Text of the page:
No. of Recommendations: 2
Makers of ruggidized communication equipment. Doubling its revenues to $118 million last year. 64% gross profit.


https://www.sec.gov/Archives/edgar/data/1178697/000119312519...

Now trades at $221 million market cap.
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Do they have more historical data more than the last 2 years?
Revenue was 136 million.

Total revenues from mobile phone sales to AT&T and Group O, a provider for AT&T, were $14.5 million and $54.4 million for the years ended December 31, 2017 and December 31, 2018, respectively. While we do not have access to specific end customer data from our wireless carriers, we believe that the 275% year-over-year growth in revenues derived from sales of mobile phones to AT&T was primarily attributable to the launch of our XP5s feature phone and XP8 smartphone as stocked products at AT&T as well as AT&T’s recent sales activities in the public sector with FirstNet.

Was the increase largely attributed to a one-off huge order from AT&T, who have now stocked up a large off inventory of rugged phones to last them several years? Those 2 phones accounted for 98 million in sales in 2018, 69 million to AT&T and/or their affiliates, or over 50% of sales.


Interesting though. Rugged smartphones that can act like push to talk radios, but replacing the old fashioned radios.

The PTT over cellular network market, such as smartphones on LTE with PTT functions, has been steadily growing and is poised to overtake the LMR market. According to Absolute Reports, in North America, the PTT over cellular market is expected to grow at a compound annual growth rate of 16.8% from 2013 to 2025 compared to 2.8% for traditional LMR.

So market growth of 16.8%.
I imagine it can save companies money by moving from traditional LMR setup, towards rugged PTT smartphones. Their workers still get the communication, whilst also having smartphone capabilities in one device. Also data likely cheaper to run.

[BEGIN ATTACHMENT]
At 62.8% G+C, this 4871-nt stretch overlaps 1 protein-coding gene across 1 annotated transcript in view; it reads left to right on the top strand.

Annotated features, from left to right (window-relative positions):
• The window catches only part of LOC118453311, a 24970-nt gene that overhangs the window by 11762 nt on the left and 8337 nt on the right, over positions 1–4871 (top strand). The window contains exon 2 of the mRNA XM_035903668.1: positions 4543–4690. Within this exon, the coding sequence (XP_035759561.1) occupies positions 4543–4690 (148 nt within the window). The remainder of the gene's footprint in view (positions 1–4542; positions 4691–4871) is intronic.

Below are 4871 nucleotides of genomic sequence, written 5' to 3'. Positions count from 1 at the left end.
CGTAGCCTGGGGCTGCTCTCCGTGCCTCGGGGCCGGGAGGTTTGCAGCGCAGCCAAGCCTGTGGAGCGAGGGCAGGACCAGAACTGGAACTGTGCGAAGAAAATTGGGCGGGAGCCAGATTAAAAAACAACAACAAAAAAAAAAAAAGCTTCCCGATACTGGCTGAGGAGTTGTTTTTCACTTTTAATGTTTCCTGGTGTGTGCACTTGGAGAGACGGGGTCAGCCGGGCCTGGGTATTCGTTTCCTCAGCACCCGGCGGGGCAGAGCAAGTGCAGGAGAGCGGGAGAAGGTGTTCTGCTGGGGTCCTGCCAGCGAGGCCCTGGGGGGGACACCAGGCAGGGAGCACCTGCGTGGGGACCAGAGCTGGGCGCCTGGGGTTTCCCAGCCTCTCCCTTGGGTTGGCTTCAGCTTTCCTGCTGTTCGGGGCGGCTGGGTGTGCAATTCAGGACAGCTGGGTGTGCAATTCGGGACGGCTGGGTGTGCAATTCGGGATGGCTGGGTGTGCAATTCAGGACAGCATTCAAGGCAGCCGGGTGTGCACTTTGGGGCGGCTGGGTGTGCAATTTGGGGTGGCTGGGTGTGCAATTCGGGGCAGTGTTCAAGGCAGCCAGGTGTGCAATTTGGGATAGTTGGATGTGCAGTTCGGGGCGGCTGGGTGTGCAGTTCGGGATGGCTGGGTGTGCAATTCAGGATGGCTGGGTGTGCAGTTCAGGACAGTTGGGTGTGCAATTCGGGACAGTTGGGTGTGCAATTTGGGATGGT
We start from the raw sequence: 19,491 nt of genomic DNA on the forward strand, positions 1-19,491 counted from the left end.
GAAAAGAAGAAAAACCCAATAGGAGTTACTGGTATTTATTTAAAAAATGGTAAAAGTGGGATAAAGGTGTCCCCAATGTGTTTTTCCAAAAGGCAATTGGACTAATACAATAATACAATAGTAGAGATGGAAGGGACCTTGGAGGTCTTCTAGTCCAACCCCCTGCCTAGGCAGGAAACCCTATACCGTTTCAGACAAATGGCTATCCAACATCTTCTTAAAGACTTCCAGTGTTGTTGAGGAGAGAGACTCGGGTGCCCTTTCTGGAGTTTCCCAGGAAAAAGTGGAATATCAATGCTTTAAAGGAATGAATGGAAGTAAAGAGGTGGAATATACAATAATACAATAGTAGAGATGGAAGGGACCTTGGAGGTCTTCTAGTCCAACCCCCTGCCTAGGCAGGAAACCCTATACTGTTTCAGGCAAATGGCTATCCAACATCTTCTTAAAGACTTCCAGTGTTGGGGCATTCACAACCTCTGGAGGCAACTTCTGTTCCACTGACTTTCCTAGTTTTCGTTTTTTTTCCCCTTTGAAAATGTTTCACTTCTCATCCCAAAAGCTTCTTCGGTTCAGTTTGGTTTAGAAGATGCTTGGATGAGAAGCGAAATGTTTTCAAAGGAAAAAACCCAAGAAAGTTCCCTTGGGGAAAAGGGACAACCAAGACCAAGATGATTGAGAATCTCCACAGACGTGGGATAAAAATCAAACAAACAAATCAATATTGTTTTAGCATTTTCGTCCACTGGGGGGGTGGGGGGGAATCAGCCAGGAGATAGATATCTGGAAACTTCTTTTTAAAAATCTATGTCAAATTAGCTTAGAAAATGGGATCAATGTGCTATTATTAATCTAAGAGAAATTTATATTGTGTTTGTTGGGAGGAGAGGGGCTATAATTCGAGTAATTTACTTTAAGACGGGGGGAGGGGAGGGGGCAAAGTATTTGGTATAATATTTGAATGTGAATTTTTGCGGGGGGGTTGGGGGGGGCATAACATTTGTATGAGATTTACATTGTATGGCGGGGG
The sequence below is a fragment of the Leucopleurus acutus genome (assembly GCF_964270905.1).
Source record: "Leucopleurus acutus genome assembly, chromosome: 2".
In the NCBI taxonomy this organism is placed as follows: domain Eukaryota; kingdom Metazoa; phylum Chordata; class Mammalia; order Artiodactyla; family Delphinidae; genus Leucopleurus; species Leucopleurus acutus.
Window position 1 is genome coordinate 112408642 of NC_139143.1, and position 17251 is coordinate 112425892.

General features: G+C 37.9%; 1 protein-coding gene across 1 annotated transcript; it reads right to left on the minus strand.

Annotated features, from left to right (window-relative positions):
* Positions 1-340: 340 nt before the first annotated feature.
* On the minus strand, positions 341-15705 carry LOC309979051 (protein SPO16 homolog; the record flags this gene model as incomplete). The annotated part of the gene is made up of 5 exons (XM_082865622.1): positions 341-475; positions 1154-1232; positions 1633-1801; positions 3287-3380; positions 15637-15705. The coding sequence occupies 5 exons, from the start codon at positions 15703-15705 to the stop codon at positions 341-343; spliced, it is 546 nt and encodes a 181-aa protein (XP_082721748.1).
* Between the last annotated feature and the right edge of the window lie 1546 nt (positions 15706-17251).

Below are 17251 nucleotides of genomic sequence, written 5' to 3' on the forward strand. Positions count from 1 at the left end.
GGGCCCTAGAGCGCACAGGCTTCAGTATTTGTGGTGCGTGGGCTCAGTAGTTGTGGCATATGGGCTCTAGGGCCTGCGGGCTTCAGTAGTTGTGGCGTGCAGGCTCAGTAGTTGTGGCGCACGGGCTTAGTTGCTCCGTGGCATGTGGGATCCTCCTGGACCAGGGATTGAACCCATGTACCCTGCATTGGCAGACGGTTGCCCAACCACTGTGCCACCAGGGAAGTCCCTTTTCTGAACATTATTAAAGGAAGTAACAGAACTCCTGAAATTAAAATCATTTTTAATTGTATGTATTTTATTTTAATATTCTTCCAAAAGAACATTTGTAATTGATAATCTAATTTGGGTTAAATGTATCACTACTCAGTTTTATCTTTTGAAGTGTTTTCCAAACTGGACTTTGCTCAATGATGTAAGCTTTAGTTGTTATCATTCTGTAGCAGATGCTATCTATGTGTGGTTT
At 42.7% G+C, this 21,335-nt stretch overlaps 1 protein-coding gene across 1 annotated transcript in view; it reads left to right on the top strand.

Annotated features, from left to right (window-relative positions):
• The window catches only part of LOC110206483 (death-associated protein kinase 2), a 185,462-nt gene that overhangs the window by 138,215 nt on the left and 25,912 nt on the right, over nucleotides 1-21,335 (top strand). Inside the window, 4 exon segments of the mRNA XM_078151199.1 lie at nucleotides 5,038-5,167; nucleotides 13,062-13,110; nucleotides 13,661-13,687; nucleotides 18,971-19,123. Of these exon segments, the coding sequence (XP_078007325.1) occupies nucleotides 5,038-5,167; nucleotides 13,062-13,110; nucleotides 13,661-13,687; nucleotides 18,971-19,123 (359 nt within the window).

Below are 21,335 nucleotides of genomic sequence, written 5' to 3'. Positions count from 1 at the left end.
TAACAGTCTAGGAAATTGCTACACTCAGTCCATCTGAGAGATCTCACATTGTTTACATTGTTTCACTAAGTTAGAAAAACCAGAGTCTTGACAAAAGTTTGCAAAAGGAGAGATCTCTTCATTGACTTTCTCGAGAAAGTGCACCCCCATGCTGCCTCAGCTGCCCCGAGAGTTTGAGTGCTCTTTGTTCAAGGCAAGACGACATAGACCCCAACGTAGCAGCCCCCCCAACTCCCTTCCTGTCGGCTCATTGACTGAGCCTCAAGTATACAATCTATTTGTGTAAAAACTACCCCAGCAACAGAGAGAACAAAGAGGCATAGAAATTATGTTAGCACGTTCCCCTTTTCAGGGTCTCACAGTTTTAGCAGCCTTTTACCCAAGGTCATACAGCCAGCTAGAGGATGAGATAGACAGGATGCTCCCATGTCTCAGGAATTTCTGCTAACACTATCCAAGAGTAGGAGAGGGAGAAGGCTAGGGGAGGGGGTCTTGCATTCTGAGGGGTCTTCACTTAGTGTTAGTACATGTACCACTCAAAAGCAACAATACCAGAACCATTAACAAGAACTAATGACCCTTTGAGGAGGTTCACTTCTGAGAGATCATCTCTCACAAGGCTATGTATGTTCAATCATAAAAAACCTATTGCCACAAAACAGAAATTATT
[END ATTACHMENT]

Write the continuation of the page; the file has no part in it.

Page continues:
We estimate that in the United States and Canada in 2018, there were 37.6 million task workers across verticals in our industrial enterprise end market, including transportation and logistics, construction, manufacturing, facilities management and energy and utility, who could benefit from our products.

Well that's the TAM.

But no quarterly numbers. No historical numbers before 2017. Net loss went from -8 million to now over 1 million after a doubling of revenue. So that's great. If they keep doubling we'll get good scale. At a P/s of less than 2, it must be great value right? Hah! Not if it doesn't grow large enough to start showing us the money.


So the question is, can we expect their growth to continue?
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Makers of ruggidized communication equipment. Doubling its revenues to $118 million last year. 64% gross profit.

From Seeking Alpha:

Sonim Technologies: Rugged Phones, Not A Solid Stock (Yet)

The reality is that the company has seen solid operating momentum in terms of sales, yet despite sales more than doubling last year, operating margins remain dismal. The question is what the current pace of growth looks like and what sustainable margins can look like.


Complete article here:

https://seekingalpha.com/article/4263730-sonim-technologies-...

Jeb
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symbol sonm, went public May 10.

Sheez.

KC
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Ben,

The updated S-1 has estimated for q1 2019 of between 25 and 27 million, up from 18 million in q1 2028.

https://www.nasdaq.com/markets/ipos/filing.ashx?filingid=134...


Personally I’m not interested in this one. I just saw they IPOed with strong revenue growth, which as you say, is possibly temporary.
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Right, so massively slowing revenue growth.

Do you think companies such as Sonim go deliberately go public after huge increases in revenue, in this case essentially a one-off growth spurt, in the hope that they can get a huge pop from the public? Am I being naive pointing this out? Because, of course they do! is the answer I guess. They want to sell their shares at the highest possible price in order to get more funds to fuel more growth.

It clearly didn't work in Sonim's case.
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Going public (IPO) does two things, it helps venture capital to cash out and funds the company. But they better have a good story to sell.

Denny Schlesinger
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